The term "budget game" will probably always have a negative connotation for many gamers, thanks to the kind of low-quality shovelware we keep seeing on store shelves. But discerning gamers know that "budget game" isn't always synonymous with poor quality. Along with Croteam's superb Serious Sam series, Australian developer Ratbag has been proving for years that some budget games can be just as good as their full-priced brethren, which might very well lead you to suspect that full-priced might really mean overpriced. Ratbag has carved out a fine reputation with a series of racing games built around its proprietary Difference engine, games like 1999's well-regarded Dirt Track Racing. And just like its predecessors, Dirt Track Racing 2 gives you unassuming but challenging racing, where hometown heroes powerslide through the mud on tiny tracks.
In Dirt Track Racing 2, you'll find something like a cross between rally racing and NASCAR racing. Like in NASCAR races, you'll race on closed, purpose-built tracks. Here, most of the 14 tracks are oval variants with a few particularly dangerous figure-eight tracks thrown in for good measure. True to the game's name, you'll be racing across bumpy dirt surfaces, often wet ones, regularly sliding through the corners like a seasoned rally racer.
As if roaring sideways through turns in an 800-horsepower car weren't enough, you'll be doing it on ridiculously small tracks. Many just break the half-mile mark; some are only a measly quarter-mile around. The margin for error is slim at best, and since the game doesn't have any long straightaways, you'll be wrangling with your car nonstop. So, while dirt track racing might not be glamorous or prestigious, it can still be a fun challenge.
You'll get to test your skills in quick race and career modes, as well as in online multiplayer mode for up to 10 players. In quick races, you can select any car and track in the game and set the number of competitors and laps, the track wetness, and the AI difficulty. Unfortunately, the cars are all generic, so don't expect to find any high-profile real-world cars, except by implication. Whatever car you select, you can expect a real challenge. The computer-controlled drivers are no pushovers, especially at the highest difficulty levels. When the race is done, you can watch and save a replay, though the replay suite isn't particularly powerful.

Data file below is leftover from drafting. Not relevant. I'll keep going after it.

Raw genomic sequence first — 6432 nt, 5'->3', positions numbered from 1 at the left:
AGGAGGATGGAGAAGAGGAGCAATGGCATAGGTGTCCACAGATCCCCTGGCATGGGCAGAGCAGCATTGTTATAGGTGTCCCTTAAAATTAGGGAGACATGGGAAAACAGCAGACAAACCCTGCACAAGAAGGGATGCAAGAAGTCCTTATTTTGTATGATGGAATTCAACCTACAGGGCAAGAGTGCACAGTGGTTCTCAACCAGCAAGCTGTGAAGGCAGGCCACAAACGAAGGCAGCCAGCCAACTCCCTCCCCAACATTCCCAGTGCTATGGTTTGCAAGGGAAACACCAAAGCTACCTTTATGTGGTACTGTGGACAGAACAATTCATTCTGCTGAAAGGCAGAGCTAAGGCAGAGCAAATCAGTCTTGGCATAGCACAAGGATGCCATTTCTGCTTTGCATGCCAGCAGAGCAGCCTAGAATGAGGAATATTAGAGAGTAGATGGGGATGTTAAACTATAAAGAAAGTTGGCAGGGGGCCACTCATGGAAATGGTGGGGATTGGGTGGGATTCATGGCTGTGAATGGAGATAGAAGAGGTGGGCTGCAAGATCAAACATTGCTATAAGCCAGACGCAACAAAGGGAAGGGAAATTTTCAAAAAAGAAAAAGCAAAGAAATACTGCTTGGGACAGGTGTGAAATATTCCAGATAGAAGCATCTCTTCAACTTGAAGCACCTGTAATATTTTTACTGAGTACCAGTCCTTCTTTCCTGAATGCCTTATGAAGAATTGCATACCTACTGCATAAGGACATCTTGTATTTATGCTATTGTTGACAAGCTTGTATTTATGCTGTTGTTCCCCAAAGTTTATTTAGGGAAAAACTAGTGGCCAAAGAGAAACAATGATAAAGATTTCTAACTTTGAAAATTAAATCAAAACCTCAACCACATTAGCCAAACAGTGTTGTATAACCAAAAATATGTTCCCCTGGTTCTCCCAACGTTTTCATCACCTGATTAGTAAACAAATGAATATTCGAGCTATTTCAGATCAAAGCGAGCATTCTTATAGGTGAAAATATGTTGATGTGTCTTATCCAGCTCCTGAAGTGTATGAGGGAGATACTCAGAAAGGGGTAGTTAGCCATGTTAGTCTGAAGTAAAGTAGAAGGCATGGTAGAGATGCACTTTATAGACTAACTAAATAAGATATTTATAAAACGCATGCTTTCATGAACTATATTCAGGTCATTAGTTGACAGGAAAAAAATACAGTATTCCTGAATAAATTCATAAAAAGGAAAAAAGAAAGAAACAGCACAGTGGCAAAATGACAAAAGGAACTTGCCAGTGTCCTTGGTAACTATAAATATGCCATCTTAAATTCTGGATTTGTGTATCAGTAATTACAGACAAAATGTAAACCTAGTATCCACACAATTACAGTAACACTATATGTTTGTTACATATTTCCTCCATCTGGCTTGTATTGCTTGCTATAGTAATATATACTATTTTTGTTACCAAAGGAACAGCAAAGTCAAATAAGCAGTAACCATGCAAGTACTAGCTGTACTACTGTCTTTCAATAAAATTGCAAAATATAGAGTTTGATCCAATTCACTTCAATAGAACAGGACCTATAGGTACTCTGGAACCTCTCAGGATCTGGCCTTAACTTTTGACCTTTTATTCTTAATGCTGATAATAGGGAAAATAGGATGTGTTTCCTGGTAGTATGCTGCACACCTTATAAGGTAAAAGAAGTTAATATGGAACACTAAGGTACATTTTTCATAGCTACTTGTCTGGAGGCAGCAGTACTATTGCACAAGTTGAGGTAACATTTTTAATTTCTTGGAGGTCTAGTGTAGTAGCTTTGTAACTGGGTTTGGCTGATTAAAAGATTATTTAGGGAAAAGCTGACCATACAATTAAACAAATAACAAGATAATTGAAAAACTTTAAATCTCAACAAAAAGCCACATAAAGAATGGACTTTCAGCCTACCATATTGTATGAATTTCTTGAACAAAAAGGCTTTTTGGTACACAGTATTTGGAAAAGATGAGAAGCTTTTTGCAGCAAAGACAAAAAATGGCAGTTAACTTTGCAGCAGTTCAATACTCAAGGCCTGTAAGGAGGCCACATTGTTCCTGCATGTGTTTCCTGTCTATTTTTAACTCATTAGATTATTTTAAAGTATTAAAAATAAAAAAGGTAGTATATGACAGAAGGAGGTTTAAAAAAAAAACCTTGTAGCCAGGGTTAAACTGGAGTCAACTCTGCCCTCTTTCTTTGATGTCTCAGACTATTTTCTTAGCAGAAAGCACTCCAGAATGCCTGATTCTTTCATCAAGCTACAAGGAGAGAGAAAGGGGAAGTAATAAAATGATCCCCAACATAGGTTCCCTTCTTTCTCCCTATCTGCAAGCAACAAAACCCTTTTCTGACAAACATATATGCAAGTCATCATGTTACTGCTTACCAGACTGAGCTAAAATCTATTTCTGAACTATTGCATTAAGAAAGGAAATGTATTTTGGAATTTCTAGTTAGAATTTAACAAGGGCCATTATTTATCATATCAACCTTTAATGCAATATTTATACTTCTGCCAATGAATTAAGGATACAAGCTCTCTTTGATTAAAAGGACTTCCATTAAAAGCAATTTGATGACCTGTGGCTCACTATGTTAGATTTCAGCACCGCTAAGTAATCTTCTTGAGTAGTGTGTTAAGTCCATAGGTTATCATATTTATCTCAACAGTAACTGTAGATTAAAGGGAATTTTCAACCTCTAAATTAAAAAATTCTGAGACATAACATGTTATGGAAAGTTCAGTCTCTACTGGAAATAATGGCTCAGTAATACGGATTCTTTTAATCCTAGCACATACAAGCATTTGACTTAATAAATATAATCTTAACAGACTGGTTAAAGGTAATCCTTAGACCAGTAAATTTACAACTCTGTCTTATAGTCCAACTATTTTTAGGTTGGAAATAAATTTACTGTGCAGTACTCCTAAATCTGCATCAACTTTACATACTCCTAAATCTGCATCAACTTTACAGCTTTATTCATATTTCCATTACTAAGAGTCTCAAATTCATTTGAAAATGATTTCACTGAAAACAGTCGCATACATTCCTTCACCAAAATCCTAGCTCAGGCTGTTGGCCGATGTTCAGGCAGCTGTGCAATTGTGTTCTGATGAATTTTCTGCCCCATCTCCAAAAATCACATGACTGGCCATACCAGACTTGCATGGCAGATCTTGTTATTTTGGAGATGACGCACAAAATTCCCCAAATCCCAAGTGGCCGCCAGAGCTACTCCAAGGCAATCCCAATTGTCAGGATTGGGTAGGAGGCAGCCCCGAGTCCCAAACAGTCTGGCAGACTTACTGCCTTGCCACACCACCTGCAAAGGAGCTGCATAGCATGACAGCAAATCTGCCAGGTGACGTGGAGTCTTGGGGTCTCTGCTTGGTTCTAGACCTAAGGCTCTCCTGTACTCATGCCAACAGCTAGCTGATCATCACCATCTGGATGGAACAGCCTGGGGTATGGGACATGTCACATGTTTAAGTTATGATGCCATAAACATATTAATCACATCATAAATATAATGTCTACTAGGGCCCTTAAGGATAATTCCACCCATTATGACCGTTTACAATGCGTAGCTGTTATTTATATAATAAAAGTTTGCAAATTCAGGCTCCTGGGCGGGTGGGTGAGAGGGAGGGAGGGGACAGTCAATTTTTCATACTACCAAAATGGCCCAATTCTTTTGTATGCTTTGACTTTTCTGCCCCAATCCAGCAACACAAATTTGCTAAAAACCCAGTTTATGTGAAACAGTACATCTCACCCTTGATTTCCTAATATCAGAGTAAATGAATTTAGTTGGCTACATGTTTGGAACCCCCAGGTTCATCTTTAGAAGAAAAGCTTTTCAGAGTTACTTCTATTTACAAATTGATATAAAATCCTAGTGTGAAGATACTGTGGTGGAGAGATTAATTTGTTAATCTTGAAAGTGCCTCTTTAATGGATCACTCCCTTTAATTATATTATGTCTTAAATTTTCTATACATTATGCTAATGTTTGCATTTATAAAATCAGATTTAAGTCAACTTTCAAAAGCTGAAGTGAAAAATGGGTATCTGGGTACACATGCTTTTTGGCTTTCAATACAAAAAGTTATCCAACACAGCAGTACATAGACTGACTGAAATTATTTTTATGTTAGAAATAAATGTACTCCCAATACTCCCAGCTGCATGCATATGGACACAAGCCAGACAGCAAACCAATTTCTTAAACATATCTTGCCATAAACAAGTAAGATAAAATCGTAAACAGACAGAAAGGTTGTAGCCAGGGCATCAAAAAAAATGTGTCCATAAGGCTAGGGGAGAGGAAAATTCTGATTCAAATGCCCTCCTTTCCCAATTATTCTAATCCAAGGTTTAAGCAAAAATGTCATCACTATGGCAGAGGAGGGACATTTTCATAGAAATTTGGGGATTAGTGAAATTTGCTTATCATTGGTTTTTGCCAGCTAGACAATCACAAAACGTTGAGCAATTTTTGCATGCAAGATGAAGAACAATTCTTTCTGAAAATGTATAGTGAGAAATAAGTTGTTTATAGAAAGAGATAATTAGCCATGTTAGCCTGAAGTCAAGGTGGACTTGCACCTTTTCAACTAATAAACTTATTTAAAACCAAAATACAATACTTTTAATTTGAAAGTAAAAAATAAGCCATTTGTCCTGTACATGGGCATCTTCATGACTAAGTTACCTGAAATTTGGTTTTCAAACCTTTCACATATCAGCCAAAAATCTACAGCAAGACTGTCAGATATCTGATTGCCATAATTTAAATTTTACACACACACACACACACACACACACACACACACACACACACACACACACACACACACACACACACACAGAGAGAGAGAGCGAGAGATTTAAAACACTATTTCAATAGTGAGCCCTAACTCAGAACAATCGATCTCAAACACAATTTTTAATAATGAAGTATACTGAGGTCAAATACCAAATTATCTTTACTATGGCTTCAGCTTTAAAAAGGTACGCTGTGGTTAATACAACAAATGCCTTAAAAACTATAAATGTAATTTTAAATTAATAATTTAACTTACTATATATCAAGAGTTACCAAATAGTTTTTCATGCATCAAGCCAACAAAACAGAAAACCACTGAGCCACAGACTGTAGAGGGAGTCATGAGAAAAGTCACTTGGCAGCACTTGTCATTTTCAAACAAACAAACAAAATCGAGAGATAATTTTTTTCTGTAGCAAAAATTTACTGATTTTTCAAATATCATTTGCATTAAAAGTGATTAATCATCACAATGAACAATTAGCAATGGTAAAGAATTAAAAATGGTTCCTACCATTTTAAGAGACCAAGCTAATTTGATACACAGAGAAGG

Along with the quick races, you can play through a surprisingly deep career mode similar to the one found in the original Dirt Track Racing. You'll start with a small amount of cash to purchase your first basic car. As you win races, you'll accumulate money for repairing damage, purchasing better parts, and buying new cars. As you prove your worth on the track, you'll even gain sponsorship deals.
A major part of Dirt Track Racing 2's formula for fun is its tiny tracks coupled with powerful cars and strong AI competitors. Another factor in that formula is its convincing physics modeling, something Ratbag games have always been known for, even though the game's physics may not reach the level of subtlety and sophistication found in Papyrus' Grand Prix Legends or NASCAR Racing series. Still, it successfully portrays the power of the cars and the difficulties in keeping them under control as you whip them through turns. You can select the level of handling realism, as well as three levels of damage modeling: none, arcade, and simulation. If you choose simulation modeling, car parts will crumple and bend and have an effect on handling, though the modeling is still too relaxed and often requires you to really slam your car into something to put a serious dent in it.
To help you get the most from the game's physics, you'll get a full array of car-tuning options for the wheels, suspension, chassis, and gear ratios. These options are unusually detailed and should keep gearheads happily occupied for a long time. The wheel-tuning options alone let you tweak toe-in, wheel offset, brake strength, tire pressure, tire compound, and tire size individually for each of the wheels, as well as stagger and steering lock, though for some reason, you don't get any explanatory tooltips on the tuning screens.
Visually, Dirt Track Racing 2 doesn't offer any major improvements over previous Ratbag games. It's true you'll see more details in the cars and tracks and some new particle effects. But on the whole, the graphics still suffer from the usual blandness you might have come to expect from one of Ratbag's racers. Part of that can be chalked up to the subject matter. Just how good can some tiny little dirt track look, and how eye-catching can generic stock cars be compared to an F1 car or a Le Mans prototype? Still, one interesting visual effect that sets the game apart is the simulation of mud splattering on your helmet visor and obstructing your vision. Interestingly, you get a limited number of visor "tear-offs" to peel away the grime.
Like the graphics, the audio in Dirt Track Racing 2 isn't all that impressive, though it is functional and effective. One of the more prominent audio features is the reactive race commentary, but it's actually pretty limited and doesn't offer much helpful information. You'll just hear some disembodied voice yell things like, "No car can stand a beating like that!" and "What was he thinking?"
Dirt Track Racing 2 has its share of high and low points, same as any game, but the most important complaint you can raise against it is that it's essentially the same game Ratbag has been making for years now. If you already own the original Dirt Track Racing, Dirt Track Racing: Sprint Cars, or even Leadfoot, you won't find much that's substantially new here. If, on the other hand, you've never played any Ratbag games and are looking for a solid racer with an unusual subject and unusual quality for a budget game, Dirt Track Racing 2 is well worth trying out.